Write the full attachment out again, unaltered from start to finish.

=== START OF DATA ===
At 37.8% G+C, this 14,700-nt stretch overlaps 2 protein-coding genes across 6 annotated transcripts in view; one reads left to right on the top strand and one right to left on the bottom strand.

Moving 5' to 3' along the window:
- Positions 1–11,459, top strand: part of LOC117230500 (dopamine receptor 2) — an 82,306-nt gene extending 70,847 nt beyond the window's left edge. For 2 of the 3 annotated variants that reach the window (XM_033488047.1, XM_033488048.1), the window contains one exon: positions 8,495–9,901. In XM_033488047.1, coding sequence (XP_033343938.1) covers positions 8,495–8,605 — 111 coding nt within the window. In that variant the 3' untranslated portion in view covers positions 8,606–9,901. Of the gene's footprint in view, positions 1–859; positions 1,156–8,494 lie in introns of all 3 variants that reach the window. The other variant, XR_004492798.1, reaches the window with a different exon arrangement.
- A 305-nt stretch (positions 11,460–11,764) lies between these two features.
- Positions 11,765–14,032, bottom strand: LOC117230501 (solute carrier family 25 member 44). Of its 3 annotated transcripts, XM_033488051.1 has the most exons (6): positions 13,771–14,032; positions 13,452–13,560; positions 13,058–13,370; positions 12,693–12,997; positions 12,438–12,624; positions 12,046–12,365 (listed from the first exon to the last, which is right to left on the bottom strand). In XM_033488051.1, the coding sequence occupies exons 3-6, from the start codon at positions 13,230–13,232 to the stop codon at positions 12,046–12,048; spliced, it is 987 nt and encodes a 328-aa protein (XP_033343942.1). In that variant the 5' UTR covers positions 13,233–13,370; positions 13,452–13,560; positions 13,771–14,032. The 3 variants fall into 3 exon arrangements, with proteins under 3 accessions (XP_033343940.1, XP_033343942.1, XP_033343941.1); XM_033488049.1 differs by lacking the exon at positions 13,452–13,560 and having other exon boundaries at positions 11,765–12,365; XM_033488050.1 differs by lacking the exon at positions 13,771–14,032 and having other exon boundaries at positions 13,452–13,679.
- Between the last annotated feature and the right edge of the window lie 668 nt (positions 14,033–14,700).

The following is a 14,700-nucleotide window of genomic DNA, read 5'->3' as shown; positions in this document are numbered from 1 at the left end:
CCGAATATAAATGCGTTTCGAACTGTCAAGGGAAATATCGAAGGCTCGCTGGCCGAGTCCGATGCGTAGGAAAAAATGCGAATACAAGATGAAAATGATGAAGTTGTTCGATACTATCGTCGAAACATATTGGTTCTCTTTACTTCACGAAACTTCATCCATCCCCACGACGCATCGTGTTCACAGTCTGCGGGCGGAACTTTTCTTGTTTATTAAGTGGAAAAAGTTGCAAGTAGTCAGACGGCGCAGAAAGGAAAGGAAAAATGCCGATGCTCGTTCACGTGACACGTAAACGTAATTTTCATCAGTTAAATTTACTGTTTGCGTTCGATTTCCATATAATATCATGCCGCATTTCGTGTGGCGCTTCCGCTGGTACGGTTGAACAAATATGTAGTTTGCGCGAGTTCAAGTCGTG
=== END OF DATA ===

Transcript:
At 37.8% G+C, this 14,700-nt stretch overlaps 2 protein-coding genes across 6 annotated transcripts in view; one reads left to right on the top strand and one right to left on the bottom strand.

Moving 5' to 3' along the window:
- Positions 1–11,459, top strand: part of LOC117230500 (dopamine receptor 2) — an 82,306-nt gene extending 70,847 nt beyond the window's left edge. For 2 of the 3 annotated variants that reach the window (XM_033488047.1, XM_033488048.1), the window contains one exon: positions 8,495–9,901. In XM_033488047.1, coding sequence (XP_033343938.1) covers positions 8,495–8,605 — 111 coding nt within the window. In that variant the 3' untranslated portion in view covers positions 8,606–9,901. Of the gene's footprint in view, positions 1–859; positions 1,156–8,494 lie in introns of all 3 variants that reach the window. The other variant, XR_004492798.1, reaches the window with a different exon arrangement.
- A 305-nt stretch (positions 11,460–11,764) lies between these two features.
- Positions 11,765–14,032, bottom strand: LOC117230501 (solute carrier family 25 member 44). Of its 3 annotated transcripts, XM_033488051.1 has the most exons (6): positions 13,771–14,032; positions 13,452–13,560; positions 13,058–13,370; positions 12,693–12,997; positions 12,438–12,624; positions 12,046–12,365 (listed from the first exon to the last, which is right to left on the bottom strand). In XM_033488051.1, the coding sequence occupies exons 3-6, from the start codon at positions 13,230–13,232 to the stop codon at positions 12,046–12,048; spliced, it is 987 nt and encodes a 328-aa protein (XP_033343942.1). In that variant the 5' UTR covers positions 13,233–13,370; positions 13,452–13,560; positions 13,771–14,032. The 3 variants fall into 3 exon arrangements, with proteins under 3 accessions (XP_033343940.1, XP_033343942.1, XP_033343941.1); XM_033488049.1 differs by lacking the exon at positions 13,452–13,560 and having other exon boundaries at positions 11,765–12,365; XM_033488050.1 differs by lacking the exon at positions 13,771–14,032 and having other exon boundaries at positions 13,452–13,679.
- Between the last annotated feature and the right edge of the window lie 668 nt (positions 14,033–14,700).

The following is a 14,700-nucleotide window of genomic DNA, read 5'->3' as shown; positions in this document are numbered from 1 at the left end:
CCGAATATAAATGCGTTTCGAACTGTCAAGGGAAATATCGAAGGCTCGCTGGCCGAGTCCGATGCGTAGGAAAAAATGCGAATACAAGATGAAAATGATGAAGTTGTTCGATACTATCGTCGAAACATATTGGTTCTCTTTACTTCACGAAACTTCATCCATCCCCACGACGCATCGTGTTCACAGTCTGCGGGCGGAACTTTTCTTGTTTATTAAGTGGAAAAAGTTGCAAGTAGTCAGACGGCGCAGAAAGGAAAGGAAAAATGCCGATGCTCGTTCACGTGACACGTAAACGTAATTTTCATCAGTTAAATTTACTGTTTGCGTTCGATTTCCATATAATATCATGCCGCATTTCGTGTGGCGCTTCCGCTGGTACGGTTGAACAAATATGTAGTTTGCGCGAGTTCAAGTCGTG